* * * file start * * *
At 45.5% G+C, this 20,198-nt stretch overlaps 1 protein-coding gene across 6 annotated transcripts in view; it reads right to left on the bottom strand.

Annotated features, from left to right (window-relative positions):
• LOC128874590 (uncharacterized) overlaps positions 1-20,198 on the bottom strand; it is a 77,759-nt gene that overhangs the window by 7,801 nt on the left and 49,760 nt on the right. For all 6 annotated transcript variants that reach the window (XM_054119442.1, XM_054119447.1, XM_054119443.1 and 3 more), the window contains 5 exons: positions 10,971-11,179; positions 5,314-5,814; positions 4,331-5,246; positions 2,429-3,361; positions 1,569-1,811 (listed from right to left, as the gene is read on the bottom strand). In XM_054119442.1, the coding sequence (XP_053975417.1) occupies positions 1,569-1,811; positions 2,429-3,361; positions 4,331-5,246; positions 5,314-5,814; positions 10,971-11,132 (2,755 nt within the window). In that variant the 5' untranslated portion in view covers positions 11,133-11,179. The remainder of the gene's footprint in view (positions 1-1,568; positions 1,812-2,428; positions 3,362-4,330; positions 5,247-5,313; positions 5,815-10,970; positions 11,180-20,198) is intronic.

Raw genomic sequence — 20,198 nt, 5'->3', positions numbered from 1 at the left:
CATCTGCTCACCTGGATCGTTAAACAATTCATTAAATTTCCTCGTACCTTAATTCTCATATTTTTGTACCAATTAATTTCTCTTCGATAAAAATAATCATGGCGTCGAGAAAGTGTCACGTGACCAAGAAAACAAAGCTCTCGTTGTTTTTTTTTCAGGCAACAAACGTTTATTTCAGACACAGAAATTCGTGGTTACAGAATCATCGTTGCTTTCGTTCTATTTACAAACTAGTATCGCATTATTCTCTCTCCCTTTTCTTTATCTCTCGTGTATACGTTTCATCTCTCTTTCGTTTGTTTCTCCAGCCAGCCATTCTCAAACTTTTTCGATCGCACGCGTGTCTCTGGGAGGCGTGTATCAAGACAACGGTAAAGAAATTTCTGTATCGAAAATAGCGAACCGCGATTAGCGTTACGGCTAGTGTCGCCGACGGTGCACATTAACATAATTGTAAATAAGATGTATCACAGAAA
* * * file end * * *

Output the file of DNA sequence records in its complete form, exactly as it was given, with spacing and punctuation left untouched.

At 45.5% G+C, this 20,198-nt stretch overlaps 1 protein-coding gene across 6 annotated transcripts in view; it reads right to left on the bottom strand.

Annotated features, from left to right (window-relative positions):
• LOC128874590 (uncharacterized) overlaps positions 1-20,198 on the bottom strand; it is a 77,759-nt gene that overhangs the window by 7,801 nt on the left and 49,760 nt on the right. For all 6 annotated transcript variants that reach the window (XM_054119442.1, XM_054119447.1, XM_054119443.1 and 3 more), the window contains 5 exons: positions 10,971-11,179; positions 5,314-5,814; positions 4,331-5,246; positions 2,429-3,361; positions 1,569-1,811 (listed from right to left, as the gene is read on the bottom strand). In XM_054119442.1, the coding sequence (XP_053975417.1) occupies positions 1,569-1,811; positions 2,429-3,361; positions 4,331-5,246; positions 5,314-5,814; positions 10,971-11,132 (2,755 nt within the window). In that variant the 5' untranslated portion in view covers positions 11,133-11,179. The remainder of the gene's footprint in view (positions 1-1,568; positions 1,812-2,428; positions 3,362-4,330; positions 5,247-5,313; positions 5,815-10,970; positions 11,180-20,198) is intronic.

Raw genomic sequence — 20,198 nt, 5'->3', positions numbered from 1 at the left:
CATCTGCTCACCTGGATCGTTAAACAATTCATTAAATTTCCTCGTACCTTAATTCTCATATTTTTGTACCAATTAATTTCTCTTCGATAAAAATAATCATGGCGTCGAGAAAGTGTCACGTGACCAAGAAAACAAAGCTCTCGTTGTTTTTTTTTCAGGCAACAAACGTTTATTTCAGACACAGAAATTCGTGGTTACAGAATCATCGTTGCTTTCGTTCTATTTACAAACTAGTATCGCATTATTCTCTCTCCCTTTTCTTTATCTCTCGTGTATACGTTTCATCTCTCTTTCGTTTGTTTCTCCAGCCAGCCATTCTCAAACTTTTTCGATCGCACGCGTGTCTCTGGGAGGCGTGTATCAAGACAACGGTAAAGAAATTTCTGTATCGAAAATAGCGAACCGCGATTAGCGTTACGGCTAGTGTCGCCGACGGTGCACATTAACATAATTGTAAATAAGATGTATCACAGAAA